Fellini, Federico (1920–1993)
FELLINI, FEDERICO (1920–1993)BIBLIOGRAPHY
Italian film director, screenwriter, and cartoonist.
After showing precocious talent as a cartoonist and sketch artist in provincial Rimini, the young Federico Fellini moved to Rome in 1939 and began work on the humor magazine Marc'Aurelio, a periodical with an enormous circulation that included many journalists working in the cinema. Fellini became quite well known by contributing comic gags, cartoons, serial narratives, and humorous vignettes and was introduced to the social circles of Italian cinema.
In 1943 he married the actress Giulietta Masina (1920–1994), began scriptwriting in earnest, and befriended Roberto Rossellini, who hired Fellini as one of his scriptwriters for Open City (1945), the international hit that announced the birth of Italian neorealism in the cinema and won for Fellini his first of many Oscar nominations (this one for best script). Fellini made major contributions to neorealist scripts for such directors as Rossellini, Pietro Germi, Alberto Lattuada, and Luigi Comencini before making his debut as a director, collaborating with Lattuada on Variety Lights (1951). This first film, followed by The White Sheik (1951) and his first critical and box office success, Ivitelloni (1953; The loafers), begins a trilogy of character that moves Italian cinema away from neorealist emphasis on socially defined characters and toward a more fanciful consideration of how a character's personality may conflict with society's demands. The subsequent trilogy of grace or redemption, three films dealing with the nature of innocence in a cruel and unsentimental world—La strada (1954), Il bidone (1955; The swindle), and The Nights of Cabiria (1957)—employs the only superficially Catholic notions of salvation and conversion to examine secular crises in the lives of his willfully fanciful characters. The first and third of the films in this trilogy garnered Oscars for best foreign film and made his wife an international star. The stupendous commercial success of La dolce vita (1960), beginning Fellini's long collaboration with Marcello Mastroianni (1924–1996), left neorealist cinema behind in its baroque imagery, its picaresque plot structure, and its exuberant treatment of high society corruption. The film's very title became synonymous everywhere and in numerous languages with the society life depicted by Rome's gossip column photographers, or paparazzi, aword that Fellini contributed to the English language.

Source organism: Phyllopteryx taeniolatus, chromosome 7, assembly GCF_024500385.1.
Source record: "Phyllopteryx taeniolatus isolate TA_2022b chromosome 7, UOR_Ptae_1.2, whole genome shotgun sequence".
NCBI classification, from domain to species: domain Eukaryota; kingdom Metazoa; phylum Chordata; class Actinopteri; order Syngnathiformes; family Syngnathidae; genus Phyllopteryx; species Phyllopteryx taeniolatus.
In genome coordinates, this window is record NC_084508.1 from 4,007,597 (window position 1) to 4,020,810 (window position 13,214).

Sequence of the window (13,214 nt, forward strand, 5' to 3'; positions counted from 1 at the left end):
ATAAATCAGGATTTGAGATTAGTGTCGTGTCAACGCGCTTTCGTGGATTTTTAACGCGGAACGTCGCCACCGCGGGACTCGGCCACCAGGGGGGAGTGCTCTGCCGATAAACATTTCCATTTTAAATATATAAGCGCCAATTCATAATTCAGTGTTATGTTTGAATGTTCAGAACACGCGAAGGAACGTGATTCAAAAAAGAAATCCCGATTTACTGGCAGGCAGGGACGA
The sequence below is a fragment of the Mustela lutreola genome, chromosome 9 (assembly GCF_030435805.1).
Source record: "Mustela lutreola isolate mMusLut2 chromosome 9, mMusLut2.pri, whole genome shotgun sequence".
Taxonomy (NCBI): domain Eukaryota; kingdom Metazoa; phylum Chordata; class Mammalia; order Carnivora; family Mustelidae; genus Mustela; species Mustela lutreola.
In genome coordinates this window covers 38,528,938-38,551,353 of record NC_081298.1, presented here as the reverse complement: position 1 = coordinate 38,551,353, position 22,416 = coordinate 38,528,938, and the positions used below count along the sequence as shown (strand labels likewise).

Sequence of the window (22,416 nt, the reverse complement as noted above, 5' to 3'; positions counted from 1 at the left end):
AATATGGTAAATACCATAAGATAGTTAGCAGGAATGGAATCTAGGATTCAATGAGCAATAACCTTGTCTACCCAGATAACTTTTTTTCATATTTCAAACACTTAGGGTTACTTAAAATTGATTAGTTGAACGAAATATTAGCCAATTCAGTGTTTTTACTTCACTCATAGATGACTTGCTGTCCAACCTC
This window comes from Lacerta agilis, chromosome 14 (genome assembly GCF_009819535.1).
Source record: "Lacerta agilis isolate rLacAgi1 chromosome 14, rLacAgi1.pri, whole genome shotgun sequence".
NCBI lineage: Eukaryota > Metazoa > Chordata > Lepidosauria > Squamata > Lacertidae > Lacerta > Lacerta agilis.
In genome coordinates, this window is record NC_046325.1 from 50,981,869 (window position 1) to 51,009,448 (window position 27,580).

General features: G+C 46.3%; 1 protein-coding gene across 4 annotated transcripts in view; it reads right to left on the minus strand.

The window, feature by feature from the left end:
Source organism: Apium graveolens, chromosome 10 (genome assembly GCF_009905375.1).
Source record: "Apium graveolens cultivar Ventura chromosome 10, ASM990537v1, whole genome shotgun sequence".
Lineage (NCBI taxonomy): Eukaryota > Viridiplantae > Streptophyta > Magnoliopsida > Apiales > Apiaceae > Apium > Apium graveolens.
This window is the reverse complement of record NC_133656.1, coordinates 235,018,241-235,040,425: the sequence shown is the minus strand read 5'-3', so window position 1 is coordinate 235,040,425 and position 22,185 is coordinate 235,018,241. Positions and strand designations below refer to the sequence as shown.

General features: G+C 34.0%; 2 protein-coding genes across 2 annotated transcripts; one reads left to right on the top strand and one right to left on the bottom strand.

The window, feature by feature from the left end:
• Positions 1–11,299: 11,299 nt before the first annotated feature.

The film that critics regard as Fellini's masterpiece, 8½ (1963), cast Mastroianni as a film director and Fellini's alter ego, earning the director his third Oscar. The high modernist aesthetics of 8½ have become emblematic of the very notion of free, uninhibited artistic creativity and have been imitated by many other directors since its appearance. Fellini would subsequently be forever linked to the vogue of the postwar European art film, even though he was one of the few non-American directors who could be counted upon by his producers to score at the box office. Fellini's post-8½ works deal with the myth of Rome, the cinema, and his own subjective fantasy world, and some were quite successful both critically and commercially. Fellini Satyricon (1969) demonstrated his mastery of a dreamlike cinematic language in an original adaptation of Petronius's Latin classic. Fellini's Roma (1972) provided a personal portrait of the Eternal City. Amarcord (awarded Fellini's fourth Oscar in 1974), offered a nostalgic portrait of Fellini's provincial adolescence during the Fascist period. Other, later films encountered both critical objections and commercial difficulties. The breathtaking sets of Fellini's Casanova (1976), the satire of a feminist convention in The City of Women (1980), his humorous portrait of opera singers on an ocean voyage in And the Ship Sails On (1983), and his biting satire of television in Ginger and Fred (1985) and in his last film, The Voice of the Moon (1990), demonstrated the maestro's genius but somehow failed to find a large commercial audience. In his penultimate work, Interview (1987), Fellini provided a moving homage to the art of the cinema that won at least critical acclaim. During the last years of his life, Fellini received career awards from Venice's Biennale and Lincoln Center (1985), as well as a lifetime achievement Oscar (1993).
Fellini's death was rightly seen by Italians as the end of a great era of artistic creativity in their national cinema. His works have influenced such very different directors as Martin Scorsese, Francis Ford Coppola, Peter Greenaway, Ettore Scola, Lina Wertmüller, Giuseppe Tornatore, François Truffaut, Bob Fosse, Woody Allen, Nanni Moretti, and Spike Jonze.
Bondanella, Peter. The Cinema of Federico Fellini. Princeton, N.J., 1992.
——. The Films of Federico Fellini. New York, 2002.
Costantini, Costanzo, ed. Conversations with Fellini. Translated by Sohrab Sorooshian. San Diego, Calif., 1996.
Fellini, Federico. Fellini on Fellini. Translated by Isabel Quigley. New York, 1996.
Kezich, Tullio. Federico Fellini, la vita e i film. Milan, 2002.